If you are new to homeschooling and are now second-guessing yourself, you are not alone. I am a veteran homeschooler of 23 years and sometimes still wonder if I did the right thing. Looking back, however, knowing I depended upon the Lord for answers, I have no regrets. When I ask my adult children how they feel about having been homeschooled, they reply that they are grateful for the relationships they share with each other, the trips we were able to take as a family, and the emphasis of study on topics of their choosing. None of them would change a thing. Now it wasn’t always so easy on the road to getting where we are today. There were definitely trying times (once I even called the local high school and asked how I could enroll my ninth grader the next day!). Here are some things that I hope will be helpful as you prepare for your new journey into the exciting and often chaotic adventure of homeschooling. Read more
Just when did this novel idea of teaching your own children at home become such a fad? Did it evolve with the hippie movement of the 60s? I am sure you have heard the list of prominent homeschoolers over time; George Washington, Abraham Lincoln, Douglas MacArthur, Albert Einstein, Leonardo da Vinci, Dwight Moody, Benjamin Franklin, John Philip Sousa, and C.S. Lewis, to name a few. Since it appears that home education has been around for some time, let’s take a look at how the foundation was laid. Read more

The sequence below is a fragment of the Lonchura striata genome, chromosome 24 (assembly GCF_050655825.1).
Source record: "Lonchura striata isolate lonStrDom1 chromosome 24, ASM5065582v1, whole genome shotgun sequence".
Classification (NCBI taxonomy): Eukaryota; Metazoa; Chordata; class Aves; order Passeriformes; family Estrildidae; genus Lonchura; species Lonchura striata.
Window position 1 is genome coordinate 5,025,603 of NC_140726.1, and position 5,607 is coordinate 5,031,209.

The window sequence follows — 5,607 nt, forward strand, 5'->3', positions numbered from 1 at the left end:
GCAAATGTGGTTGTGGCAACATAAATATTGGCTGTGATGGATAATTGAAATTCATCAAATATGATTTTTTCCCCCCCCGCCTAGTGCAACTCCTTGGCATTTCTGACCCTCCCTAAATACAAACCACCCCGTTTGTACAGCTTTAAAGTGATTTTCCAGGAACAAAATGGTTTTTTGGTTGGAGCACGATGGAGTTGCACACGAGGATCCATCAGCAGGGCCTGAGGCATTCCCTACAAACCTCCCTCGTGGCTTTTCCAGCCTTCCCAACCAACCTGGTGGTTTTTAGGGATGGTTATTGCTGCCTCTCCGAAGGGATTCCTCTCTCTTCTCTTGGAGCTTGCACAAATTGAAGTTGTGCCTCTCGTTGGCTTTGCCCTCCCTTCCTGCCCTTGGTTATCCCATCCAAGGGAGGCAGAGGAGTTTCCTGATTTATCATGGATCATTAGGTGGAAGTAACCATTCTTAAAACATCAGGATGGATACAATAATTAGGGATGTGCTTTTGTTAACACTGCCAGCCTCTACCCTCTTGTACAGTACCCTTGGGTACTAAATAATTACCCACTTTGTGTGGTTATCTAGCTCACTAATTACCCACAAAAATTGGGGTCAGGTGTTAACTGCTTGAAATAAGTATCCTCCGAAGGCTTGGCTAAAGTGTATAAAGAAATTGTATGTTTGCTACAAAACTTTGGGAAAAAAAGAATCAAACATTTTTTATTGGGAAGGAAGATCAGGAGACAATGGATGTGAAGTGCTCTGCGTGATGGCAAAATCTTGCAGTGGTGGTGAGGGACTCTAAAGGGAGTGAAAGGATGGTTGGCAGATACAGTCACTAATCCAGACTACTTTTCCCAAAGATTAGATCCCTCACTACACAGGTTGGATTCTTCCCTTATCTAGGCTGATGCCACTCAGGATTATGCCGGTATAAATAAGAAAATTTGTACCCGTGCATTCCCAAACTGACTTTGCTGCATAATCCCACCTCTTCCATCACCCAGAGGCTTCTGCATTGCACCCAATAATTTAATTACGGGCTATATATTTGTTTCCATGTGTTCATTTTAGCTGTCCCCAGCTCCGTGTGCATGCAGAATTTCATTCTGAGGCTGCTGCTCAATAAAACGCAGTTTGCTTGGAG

Art enhances a child’s perception of their environment, and allows them to experience uninhibited interaction with the world around them. The sheer delight and joy that a child possesses as she gleefully creates a finger-painting produces more than just a nice project. It produces a happy, self-satisfied artist. Read more
The Art of Goal Setting: Almost everyone enjoys the satisfaction of setting and meeting a goal. Whether it is getting to the gym three times a week, making sure your children meet the required P.E. hours, or knocking out the “to do” list, every time you scratch a task off of your list, you have to admit it just feels good! Experiencing that good feeling is not at all surprising to those who study psychology. According to Psychology Today, when goals are made and met, there is a release of dopamine, which does two things. First, it gives the feeling of pleasure, and secondly, it gives a desire to want to meet another challenge. Perhaps you have felt this after you have sorted through your schoolroom and gotten rid of old materials, or cleaned out the kids’ closets. Those who set goals have a higher level of productivity and commitment. There is so much more to setting goals than simply getting tasks done. Achieving goals can teach us valuable lessons about ourselves, as well as keep us on track. Read more